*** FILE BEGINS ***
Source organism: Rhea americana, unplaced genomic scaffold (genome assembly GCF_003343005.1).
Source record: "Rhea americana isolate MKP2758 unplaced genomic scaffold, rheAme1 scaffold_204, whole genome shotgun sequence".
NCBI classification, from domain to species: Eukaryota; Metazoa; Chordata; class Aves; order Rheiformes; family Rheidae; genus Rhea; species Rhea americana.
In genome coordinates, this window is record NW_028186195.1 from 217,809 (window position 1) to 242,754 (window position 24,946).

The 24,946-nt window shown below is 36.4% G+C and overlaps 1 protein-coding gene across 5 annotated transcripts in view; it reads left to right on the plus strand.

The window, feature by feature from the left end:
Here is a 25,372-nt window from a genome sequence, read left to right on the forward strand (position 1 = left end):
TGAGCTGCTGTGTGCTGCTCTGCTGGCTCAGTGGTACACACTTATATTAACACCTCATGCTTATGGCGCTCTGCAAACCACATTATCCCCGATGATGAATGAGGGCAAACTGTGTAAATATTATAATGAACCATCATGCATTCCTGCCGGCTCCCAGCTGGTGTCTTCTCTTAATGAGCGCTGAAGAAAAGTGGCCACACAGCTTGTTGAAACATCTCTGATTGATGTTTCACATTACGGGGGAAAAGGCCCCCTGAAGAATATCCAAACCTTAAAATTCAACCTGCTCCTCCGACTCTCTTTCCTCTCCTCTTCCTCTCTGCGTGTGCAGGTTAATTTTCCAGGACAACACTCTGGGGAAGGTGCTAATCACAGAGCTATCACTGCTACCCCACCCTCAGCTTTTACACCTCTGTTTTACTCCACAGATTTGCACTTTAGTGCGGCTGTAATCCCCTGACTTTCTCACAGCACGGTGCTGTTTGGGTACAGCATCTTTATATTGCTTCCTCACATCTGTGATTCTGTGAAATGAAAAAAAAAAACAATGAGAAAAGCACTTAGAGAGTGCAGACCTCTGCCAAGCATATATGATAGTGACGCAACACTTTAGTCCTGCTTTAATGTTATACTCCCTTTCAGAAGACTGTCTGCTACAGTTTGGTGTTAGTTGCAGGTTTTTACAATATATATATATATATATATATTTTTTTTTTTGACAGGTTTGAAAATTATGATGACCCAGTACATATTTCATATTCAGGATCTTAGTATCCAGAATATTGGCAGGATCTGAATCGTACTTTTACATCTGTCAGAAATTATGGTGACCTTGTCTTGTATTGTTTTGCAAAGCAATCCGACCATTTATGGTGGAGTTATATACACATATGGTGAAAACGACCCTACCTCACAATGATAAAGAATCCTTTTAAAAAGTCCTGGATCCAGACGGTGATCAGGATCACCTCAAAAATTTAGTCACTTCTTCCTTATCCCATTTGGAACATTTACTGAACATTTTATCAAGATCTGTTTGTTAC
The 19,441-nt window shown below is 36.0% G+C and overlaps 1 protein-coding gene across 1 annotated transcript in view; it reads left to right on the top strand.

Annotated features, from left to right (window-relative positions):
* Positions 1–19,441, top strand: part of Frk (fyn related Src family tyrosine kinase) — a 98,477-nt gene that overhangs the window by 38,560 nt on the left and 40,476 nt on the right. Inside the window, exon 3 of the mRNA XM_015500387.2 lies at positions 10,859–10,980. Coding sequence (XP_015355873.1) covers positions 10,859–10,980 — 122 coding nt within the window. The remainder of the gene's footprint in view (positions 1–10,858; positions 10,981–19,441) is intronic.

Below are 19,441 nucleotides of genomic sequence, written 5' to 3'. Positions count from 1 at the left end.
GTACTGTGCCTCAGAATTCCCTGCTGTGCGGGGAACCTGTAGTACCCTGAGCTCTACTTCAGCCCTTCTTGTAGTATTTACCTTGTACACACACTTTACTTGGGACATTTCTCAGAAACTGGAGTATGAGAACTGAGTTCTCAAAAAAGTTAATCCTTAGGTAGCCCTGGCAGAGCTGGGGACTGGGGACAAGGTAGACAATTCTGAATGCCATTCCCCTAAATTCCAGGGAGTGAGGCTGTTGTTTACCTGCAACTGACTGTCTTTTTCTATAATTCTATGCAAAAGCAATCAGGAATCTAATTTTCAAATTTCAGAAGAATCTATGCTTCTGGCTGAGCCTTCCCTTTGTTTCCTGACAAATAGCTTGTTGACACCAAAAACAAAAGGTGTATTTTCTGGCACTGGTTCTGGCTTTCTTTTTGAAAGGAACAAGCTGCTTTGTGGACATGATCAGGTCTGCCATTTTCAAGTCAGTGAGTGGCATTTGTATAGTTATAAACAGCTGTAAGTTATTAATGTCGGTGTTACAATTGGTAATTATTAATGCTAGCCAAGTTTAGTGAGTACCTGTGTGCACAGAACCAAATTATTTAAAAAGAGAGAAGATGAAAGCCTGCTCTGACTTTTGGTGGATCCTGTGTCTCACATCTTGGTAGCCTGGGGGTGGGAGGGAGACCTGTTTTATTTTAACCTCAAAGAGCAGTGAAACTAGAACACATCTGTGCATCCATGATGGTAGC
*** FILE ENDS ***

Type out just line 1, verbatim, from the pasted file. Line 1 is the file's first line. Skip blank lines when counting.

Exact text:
Source organism: Rhea americana, unplaced genomic scaffold (genome assembly GCF_003343005.1).